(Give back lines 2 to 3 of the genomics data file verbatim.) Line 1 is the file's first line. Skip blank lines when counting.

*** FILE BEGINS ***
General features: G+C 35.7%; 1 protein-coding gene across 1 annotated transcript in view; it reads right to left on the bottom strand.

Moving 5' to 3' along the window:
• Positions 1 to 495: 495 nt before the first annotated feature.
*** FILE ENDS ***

Moving 5' to 3' along the window:
• Positions 1 to 495: 495 nt before the first annotated feature.